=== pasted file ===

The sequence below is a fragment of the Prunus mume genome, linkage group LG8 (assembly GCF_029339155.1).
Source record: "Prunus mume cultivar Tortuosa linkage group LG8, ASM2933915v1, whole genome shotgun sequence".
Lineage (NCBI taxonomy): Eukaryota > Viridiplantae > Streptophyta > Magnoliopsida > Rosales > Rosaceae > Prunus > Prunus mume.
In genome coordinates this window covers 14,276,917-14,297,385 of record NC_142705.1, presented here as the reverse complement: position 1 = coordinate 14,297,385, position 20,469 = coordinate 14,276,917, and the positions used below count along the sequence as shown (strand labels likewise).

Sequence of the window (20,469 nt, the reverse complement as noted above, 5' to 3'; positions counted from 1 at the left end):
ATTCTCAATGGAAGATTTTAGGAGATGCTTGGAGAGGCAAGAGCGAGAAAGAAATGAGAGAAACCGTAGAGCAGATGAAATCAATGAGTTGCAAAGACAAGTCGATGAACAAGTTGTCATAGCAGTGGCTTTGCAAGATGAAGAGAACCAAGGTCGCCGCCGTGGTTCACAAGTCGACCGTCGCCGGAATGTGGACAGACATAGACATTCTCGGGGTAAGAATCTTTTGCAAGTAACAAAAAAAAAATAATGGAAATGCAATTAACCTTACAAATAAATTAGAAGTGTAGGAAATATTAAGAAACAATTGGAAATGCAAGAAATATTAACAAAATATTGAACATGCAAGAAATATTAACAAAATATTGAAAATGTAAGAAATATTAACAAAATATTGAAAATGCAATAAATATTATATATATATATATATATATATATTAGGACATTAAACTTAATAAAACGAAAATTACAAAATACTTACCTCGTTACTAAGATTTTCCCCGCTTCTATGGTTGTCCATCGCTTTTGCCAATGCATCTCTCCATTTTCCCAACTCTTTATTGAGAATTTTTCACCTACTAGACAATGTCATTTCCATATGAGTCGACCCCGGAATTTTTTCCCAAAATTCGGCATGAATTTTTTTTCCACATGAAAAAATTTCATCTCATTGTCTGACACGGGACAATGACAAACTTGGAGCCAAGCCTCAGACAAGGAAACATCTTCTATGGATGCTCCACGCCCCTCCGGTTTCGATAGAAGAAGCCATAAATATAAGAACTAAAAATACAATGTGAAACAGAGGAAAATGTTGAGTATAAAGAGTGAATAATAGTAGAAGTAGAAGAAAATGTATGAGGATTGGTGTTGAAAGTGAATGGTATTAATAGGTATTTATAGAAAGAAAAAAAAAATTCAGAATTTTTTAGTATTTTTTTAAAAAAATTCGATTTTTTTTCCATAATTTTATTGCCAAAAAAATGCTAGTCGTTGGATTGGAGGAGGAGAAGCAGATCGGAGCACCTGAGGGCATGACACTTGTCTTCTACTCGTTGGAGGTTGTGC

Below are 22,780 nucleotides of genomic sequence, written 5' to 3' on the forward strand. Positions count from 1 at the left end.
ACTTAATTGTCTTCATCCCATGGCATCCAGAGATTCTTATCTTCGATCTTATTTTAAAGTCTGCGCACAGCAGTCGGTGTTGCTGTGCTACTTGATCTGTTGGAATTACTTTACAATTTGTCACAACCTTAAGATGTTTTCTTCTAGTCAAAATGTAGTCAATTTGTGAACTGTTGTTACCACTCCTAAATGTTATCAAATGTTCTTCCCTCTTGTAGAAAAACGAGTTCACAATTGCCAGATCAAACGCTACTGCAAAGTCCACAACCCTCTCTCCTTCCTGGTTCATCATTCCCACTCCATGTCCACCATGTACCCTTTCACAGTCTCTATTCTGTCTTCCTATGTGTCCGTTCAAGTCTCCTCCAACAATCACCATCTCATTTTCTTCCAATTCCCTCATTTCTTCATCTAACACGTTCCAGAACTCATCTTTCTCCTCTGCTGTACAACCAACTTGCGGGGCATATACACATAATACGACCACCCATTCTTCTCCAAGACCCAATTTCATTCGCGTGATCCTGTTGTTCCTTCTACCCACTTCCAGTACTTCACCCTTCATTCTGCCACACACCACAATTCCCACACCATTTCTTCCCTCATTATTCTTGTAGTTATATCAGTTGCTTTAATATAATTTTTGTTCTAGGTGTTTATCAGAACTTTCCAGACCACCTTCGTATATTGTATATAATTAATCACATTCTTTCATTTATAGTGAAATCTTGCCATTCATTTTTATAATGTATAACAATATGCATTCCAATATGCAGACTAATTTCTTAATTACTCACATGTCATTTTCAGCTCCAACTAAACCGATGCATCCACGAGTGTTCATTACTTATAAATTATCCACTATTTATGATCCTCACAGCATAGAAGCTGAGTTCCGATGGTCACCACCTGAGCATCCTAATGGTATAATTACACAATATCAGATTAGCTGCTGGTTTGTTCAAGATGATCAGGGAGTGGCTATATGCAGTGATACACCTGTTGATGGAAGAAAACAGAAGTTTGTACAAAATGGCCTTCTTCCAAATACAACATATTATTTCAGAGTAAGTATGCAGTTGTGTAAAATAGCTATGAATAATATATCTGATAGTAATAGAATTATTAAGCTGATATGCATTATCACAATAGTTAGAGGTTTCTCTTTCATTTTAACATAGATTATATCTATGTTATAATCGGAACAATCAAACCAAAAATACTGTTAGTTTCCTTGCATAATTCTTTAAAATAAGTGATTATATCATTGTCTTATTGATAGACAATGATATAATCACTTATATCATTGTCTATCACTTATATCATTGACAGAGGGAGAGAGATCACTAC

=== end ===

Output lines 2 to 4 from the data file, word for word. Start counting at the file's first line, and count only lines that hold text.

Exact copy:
Source record: "Prunus mume cultivar Tortuosa linkage group LG8, ASM2933915v1, whole genome shotgun sequence".
Lineage (NCBI taxonomy): Eukaryota > Viridiplantae > Streptophyta > Magnoliopsida > Rosales > Rosaceae > Prunus > Prunus mume.
In genome coordinates this window covers 14,276,917-14,297,385 of record NC_142705.1, presented here as the reverse complement: position 1 = coordinate 14,297,385, position 20,469 = coordinate 14,276,917, and the positions used below count along the sequence as shown (strand labels likewise).